Massage refers to the application of pressure, vibration and tension on the body to promote relaxation, enhance its function or facilitate healing. They are commonly practiced by athletic trainers, physical therapists and massage therapists, and they are applied in a number of medical and recreational environments. It comes in many forms and highlights different body parts in the technique application. To give you a brief overview on what you can look forward to when booking your own treatment, here are some of the most popular type of massages today.
a. Acupressure. This form of physical manipulation was first practiced by the Chinese, and was derived in another alternative medical treatment they observe, which is the acupuncture. It is the intention of acupressure to relieve stress and minimize illness by applying pressure on key points on the skin. The muscular tension will then improve blood circulation and stimulate the body’s natural curative abilities, so that healing may be hastened. It has been attributed to relieve sinus problems, neck pain, arthritis, menstrual cramps, constipation and headaches, among other things.
b. Ayurvedic massage. It is part of the Hindu traditional medicine that incorporates bodywork, meditation, herbal remedies and yoga. Abyangha, as it is otherwise known, involves the use of large amounts of oil (a choice of sesame, sunflower, mustard, almond and coconut) that’s been pre-medicated, and applying it on the body, with two or more therapists working in sync on manipulating it, so that the body is rejuvenated and unwanted toxins are flushed. It differs from other types of massages on the fact that it does not apply deep pressure.
c. Shiatsu. Originally from Japan, this type of bodywork uses applied pressure in certain chi areas connected to the central and autonomic systems in order to achieve the expected results. What makes it unique from other types is the fact that it also employs stretching, brushing, rolling, grasping, and vibrating. One of the major goals of Shiatsu is to distribute energy.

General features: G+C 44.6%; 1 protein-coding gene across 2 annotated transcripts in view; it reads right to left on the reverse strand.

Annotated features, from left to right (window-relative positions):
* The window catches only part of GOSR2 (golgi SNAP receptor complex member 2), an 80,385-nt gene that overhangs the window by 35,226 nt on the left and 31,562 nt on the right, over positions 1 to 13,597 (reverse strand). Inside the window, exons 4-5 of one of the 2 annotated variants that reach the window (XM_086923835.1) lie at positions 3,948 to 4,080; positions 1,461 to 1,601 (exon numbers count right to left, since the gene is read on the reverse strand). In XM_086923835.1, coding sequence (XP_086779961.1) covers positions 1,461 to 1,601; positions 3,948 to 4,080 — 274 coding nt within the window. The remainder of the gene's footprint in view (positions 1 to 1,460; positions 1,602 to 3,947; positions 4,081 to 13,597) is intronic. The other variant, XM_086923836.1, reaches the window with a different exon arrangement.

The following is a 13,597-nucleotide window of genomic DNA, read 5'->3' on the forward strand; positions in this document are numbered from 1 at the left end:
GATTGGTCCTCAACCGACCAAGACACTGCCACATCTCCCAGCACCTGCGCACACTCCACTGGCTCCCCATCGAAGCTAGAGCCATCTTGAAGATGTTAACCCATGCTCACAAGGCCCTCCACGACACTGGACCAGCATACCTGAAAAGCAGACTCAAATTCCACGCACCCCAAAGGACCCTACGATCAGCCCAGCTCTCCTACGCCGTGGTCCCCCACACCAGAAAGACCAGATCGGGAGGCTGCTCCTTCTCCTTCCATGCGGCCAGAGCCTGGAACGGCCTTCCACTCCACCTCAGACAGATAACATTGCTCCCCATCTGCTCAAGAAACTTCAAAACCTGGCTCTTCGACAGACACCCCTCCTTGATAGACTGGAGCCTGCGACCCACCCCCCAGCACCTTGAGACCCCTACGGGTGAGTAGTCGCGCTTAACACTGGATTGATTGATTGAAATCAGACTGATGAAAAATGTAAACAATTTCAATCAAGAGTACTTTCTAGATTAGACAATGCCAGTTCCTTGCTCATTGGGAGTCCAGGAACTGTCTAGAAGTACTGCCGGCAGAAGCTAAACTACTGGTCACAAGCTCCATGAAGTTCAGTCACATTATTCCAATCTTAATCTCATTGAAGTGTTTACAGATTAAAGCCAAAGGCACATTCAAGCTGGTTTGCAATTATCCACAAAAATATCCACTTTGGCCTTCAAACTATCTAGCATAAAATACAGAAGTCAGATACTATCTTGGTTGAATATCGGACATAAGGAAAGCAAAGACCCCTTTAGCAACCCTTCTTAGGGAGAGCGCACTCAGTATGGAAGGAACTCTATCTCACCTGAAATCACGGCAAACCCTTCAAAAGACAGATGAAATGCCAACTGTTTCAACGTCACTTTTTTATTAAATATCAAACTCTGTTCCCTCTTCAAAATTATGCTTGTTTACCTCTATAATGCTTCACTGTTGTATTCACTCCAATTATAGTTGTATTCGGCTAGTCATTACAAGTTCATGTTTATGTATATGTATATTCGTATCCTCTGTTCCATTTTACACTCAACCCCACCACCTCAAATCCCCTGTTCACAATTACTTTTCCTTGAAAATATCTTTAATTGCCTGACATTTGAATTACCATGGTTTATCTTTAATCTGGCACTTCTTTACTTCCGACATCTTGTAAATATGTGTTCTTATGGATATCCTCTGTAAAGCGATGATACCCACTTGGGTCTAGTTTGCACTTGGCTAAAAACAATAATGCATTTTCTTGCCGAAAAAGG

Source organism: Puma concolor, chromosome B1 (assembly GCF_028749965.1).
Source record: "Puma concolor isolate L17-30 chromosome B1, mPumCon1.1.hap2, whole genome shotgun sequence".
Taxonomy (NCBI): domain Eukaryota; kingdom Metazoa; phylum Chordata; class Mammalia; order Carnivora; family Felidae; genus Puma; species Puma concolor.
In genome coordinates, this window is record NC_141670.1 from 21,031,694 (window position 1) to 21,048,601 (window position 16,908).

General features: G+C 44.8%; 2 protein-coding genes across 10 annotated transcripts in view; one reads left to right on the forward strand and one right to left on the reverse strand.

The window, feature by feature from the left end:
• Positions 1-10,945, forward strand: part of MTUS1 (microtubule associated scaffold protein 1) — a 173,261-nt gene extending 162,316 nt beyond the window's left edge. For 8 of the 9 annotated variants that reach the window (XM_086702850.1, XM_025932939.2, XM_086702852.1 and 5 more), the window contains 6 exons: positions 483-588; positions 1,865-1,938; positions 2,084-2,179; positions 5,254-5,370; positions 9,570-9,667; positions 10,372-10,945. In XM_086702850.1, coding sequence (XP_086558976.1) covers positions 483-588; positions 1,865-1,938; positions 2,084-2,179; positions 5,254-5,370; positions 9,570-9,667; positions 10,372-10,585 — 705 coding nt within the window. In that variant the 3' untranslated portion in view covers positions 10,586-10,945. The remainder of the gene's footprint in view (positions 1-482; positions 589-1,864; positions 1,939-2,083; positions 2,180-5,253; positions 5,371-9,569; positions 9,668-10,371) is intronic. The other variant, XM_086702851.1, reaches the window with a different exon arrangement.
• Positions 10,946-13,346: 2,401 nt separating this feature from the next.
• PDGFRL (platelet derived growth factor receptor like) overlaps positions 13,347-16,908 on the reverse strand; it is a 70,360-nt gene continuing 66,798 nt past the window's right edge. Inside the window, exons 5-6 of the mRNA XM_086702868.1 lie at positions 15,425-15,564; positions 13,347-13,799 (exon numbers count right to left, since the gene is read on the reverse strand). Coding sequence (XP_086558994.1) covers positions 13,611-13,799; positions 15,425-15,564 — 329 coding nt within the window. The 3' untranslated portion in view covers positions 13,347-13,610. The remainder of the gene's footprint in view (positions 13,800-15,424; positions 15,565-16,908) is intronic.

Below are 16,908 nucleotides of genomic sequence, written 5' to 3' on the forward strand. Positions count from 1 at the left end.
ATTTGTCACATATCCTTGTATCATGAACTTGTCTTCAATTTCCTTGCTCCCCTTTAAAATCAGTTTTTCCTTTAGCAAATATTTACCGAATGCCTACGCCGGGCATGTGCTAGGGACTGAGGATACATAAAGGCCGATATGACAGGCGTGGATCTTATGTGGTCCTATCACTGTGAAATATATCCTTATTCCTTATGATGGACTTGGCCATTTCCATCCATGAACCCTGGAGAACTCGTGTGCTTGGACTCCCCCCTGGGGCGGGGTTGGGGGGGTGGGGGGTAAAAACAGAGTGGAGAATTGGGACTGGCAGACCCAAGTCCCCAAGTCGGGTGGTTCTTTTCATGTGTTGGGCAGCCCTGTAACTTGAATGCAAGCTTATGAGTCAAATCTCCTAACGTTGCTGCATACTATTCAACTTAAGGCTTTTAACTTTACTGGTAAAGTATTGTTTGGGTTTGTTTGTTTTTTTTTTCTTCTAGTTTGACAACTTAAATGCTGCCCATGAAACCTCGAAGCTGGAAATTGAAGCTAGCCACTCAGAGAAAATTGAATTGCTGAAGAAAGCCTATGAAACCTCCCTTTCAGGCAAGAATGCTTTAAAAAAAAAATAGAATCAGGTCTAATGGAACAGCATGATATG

d. Swedish. The Swedish is a series of long, flowing strokes – the effleurage, petrissage, tapotement, vibration and friction – to improve mobility, reduce pain, and relieve joint stiffness. What it does is warm up and work the muscles to release tensions and adhesions. On top of that, it has been known to help enhance circulation too. Now, one may readily assume that this technique was derived from traditional Swedish treatment. The truth is, it was actually developed by a Dutch therapist, and outside England, it is actually known as the “classic massage”.
e. Thai. Despite the name, this technique actually originated from India, which should explain its close resemblance to Abyangha. Similarly, it also combines pressure with yoga positions and stretching to achieve desired results. And aside from the fact that it does not utilize oil, it is also the only one of the massages that’s typically done on the floor. The practitioner usually uses her own body to fixate that of the client, even using the feet to apply deep-tissue kneading. Fingers, toes, ears, backs are expected to be pulled rhythmically in a span of two hours.